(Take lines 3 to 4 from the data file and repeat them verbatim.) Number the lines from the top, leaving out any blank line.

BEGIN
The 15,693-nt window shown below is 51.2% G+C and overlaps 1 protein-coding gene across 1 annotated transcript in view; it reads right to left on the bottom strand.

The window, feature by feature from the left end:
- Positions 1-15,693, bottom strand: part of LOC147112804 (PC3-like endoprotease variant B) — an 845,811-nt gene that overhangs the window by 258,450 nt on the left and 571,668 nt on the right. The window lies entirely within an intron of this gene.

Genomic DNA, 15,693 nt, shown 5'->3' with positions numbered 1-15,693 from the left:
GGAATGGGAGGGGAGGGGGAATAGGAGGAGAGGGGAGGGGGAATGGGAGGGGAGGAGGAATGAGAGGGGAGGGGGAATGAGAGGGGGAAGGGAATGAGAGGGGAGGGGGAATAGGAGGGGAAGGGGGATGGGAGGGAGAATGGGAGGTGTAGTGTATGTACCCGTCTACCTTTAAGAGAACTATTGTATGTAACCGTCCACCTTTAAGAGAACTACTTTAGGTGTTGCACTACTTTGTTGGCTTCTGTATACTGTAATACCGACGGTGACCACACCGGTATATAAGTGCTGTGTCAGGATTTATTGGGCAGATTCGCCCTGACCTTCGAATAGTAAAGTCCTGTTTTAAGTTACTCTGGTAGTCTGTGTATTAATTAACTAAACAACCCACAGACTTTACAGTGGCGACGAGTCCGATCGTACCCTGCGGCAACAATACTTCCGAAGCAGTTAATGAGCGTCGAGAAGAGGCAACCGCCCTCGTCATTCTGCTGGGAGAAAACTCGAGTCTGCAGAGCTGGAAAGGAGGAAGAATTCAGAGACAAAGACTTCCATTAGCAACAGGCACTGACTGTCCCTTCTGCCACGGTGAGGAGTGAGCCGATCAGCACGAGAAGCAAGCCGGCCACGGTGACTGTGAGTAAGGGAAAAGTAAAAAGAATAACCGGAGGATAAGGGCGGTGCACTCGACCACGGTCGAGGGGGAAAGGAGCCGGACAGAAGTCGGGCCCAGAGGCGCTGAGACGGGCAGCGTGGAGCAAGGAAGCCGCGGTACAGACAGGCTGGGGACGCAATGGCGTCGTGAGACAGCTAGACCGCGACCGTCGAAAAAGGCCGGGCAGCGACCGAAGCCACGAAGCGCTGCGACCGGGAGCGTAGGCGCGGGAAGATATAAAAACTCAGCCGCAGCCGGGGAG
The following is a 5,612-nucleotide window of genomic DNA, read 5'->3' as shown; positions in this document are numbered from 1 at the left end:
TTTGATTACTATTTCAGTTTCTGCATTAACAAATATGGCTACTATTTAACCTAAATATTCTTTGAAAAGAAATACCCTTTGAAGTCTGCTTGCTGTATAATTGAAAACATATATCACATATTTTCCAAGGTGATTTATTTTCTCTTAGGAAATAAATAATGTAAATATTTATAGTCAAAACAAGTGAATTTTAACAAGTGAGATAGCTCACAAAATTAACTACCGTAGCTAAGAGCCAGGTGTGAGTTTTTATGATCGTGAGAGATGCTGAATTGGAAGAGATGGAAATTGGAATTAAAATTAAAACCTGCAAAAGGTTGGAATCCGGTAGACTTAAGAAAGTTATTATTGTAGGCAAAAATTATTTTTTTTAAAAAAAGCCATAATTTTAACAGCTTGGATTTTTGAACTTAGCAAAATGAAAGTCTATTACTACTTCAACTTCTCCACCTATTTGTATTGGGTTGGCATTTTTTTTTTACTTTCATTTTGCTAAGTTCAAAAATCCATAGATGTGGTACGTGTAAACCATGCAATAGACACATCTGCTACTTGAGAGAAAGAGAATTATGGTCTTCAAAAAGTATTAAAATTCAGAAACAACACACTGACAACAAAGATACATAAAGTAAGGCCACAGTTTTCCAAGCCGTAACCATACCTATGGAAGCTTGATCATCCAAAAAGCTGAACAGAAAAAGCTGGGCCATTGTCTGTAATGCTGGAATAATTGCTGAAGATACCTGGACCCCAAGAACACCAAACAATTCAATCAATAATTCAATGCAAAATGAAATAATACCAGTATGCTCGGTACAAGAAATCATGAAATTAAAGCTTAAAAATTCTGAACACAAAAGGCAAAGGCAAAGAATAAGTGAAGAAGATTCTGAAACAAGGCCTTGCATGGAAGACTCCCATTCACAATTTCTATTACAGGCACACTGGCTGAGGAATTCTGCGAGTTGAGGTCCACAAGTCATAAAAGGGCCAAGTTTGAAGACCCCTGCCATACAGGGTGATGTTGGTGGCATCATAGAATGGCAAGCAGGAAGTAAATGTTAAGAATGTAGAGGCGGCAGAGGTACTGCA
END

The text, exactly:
- Positions 1-15,693, bottom strand: part of LOC147112804 (PC3-like endoprotease variant B) — an 845,811-nt gene that overhangs the window by 258,450 nt on the left and 571,668 nt on the right. The window lies entirely within an intron of this gene.

Genomic DNA, 15,693 nt, shown 5'->3' with positions numbered 1-15,693 from the left: